Parts of England and Wales face an “exceptional” risk of wildfires as an amber heat warming comes into place.
The Met Office has raised the Fire Severity Index to exceptional – the highest level – for much of southern England, and stretching as far west as Abergavenny in Wales, for this coming Sunday.
Met Office meteorologist Marco Petagna told the PA news agency that the risk of wildfires was very high.
He said: “The risk is very high across much of central, southern and eastern England.
“Going into Friday and the weekend, it starts to increase further, going into the highest category of exceptional risk.”
Mark Hardingham, the chairman of the National Fire Chiefs Council (NFCC) told The Telegraph that he “can’t remember a summer like this” in his entire 32-year career in the fire service.
He said: “We’re not going to see temperatures as hot as we saw three weeks ago, but that doesn’t matter because the ground couldn’t get any drier than it already is.”
Mr Hardingham added: “The wildfires are as prevalent in semi-urban areas as they are in rural communities so it’s difficult to know where the next one will be.”
The Met Office has issued an amber heat warning running between Thursday and Sunday, which could see temperatures peak at 36C across southern England and eastern Wales.
Mr Petagna said that the temperatures would “widely” be in the 30s across the UK, peaking locally in the mid-30s on Saturday.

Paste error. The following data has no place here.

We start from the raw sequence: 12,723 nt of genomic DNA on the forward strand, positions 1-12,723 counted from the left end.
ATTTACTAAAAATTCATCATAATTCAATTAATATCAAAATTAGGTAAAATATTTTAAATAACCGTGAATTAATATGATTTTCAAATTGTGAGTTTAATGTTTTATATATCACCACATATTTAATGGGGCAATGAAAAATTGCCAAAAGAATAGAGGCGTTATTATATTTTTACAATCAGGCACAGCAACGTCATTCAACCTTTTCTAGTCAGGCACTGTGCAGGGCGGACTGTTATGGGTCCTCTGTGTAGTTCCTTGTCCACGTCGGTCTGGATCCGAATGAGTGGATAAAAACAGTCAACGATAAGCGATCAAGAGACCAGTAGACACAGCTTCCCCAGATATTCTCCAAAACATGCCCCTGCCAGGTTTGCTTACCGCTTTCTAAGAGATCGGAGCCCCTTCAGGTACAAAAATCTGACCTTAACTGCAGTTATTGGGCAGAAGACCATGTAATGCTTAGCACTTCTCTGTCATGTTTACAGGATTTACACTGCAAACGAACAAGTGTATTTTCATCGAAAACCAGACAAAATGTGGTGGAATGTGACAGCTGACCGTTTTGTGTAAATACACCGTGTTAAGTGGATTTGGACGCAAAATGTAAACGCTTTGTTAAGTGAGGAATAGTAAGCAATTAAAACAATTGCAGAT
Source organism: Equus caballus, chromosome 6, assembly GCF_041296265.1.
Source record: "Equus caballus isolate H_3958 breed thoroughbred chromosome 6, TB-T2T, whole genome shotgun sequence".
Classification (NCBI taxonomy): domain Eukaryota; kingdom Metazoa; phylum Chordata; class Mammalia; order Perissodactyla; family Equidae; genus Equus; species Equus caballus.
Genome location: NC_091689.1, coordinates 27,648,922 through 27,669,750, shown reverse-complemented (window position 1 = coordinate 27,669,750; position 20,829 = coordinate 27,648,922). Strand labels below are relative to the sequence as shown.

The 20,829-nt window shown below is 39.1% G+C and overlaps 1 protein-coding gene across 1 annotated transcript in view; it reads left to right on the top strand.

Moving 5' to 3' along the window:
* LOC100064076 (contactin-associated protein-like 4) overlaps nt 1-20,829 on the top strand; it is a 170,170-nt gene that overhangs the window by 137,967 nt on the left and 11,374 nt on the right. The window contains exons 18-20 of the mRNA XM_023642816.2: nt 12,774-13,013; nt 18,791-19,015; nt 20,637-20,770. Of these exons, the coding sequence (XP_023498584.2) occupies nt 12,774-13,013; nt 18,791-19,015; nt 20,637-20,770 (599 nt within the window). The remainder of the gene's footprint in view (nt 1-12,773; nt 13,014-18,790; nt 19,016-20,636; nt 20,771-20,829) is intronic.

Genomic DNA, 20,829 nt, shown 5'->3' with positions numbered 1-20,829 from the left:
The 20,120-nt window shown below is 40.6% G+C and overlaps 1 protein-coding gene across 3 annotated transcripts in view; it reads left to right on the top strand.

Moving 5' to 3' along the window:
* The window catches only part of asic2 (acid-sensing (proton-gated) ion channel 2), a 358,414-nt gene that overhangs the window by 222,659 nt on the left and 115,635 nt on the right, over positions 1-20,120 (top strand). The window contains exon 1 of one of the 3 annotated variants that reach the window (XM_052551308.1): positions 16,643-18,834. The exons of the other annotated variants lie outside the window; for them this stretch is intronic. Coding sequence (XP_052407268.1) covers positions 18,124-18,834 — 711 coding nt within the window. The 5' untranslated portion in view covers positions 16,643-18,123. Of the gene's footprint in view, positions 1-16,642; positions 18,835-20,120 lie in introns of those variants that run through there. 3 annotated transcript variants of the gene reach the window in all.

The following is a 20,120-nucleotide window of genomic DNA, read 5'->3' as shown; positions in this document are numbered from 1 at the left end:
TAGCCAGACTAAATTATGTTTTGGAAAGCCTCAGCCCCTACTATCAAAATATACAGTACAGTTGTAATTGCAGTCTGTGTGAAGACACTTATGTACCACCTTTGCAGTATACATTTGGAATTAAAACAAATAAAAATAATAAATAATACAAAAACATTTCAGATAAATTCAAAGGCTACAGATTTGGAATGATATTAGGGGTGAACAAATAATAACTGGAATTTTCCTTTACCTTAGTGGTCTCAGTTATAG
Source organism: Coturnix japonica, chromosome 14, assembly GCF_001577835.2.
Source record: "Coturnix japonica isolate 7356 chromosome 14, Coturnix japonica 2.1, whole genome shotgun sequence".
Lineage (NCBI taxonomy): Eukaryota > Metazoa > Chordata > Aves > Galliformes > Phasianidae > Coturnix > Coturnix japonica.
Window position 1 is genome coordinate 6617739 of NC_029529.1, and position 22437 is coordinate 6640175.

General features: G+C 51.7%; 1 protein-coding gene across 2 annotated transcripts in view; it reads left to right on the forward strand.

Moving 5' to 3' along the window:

“I think the hottest day will probably be Saturday, where we could see 36C in one or two spots,” he said.
With temps forecast to get warmer this week, we've issued a heat-health alert for all regions in England. We want everyone to enjoy the warm weather safely, so it's important to ensure that people who are more vulnerable are prepared for the hot weather. #WeatherReady ☀
— UK Health Security Agency (@UKHSA) August 10, 2022
There is also a heat health alert in place from the UK Health Security Agency, with experts advising people to look out for those who are older or with existing health conditions, as well as young children.
It comes as the driest first seven months of the year in decades and hot spells have left parts of the UK facing looming drought, prompting hosepipe bans and warnings about the impact on agriculture, rivers and wildlife.
The latest analysis from the UK Centre for Ecology and Hydrology (UKCEH) has warned that low or even exceptionally low river flows and groundwater levels are likely to continue for the next three months in southern England and Wales.
Mr Petagna said that rain could be on the horizon early next week.
“There are signs that we could get some rain next week, but details at the moment are uncertain,” he said.
He added that the UK needs “a few weeks” of light rain to water the ground.
“What we really need is a few weeks of light rain to soak into the ground,” he said.
“Thunderstorms are more likely to cause some flooding issues because the ground is hard the water can’t sink in.”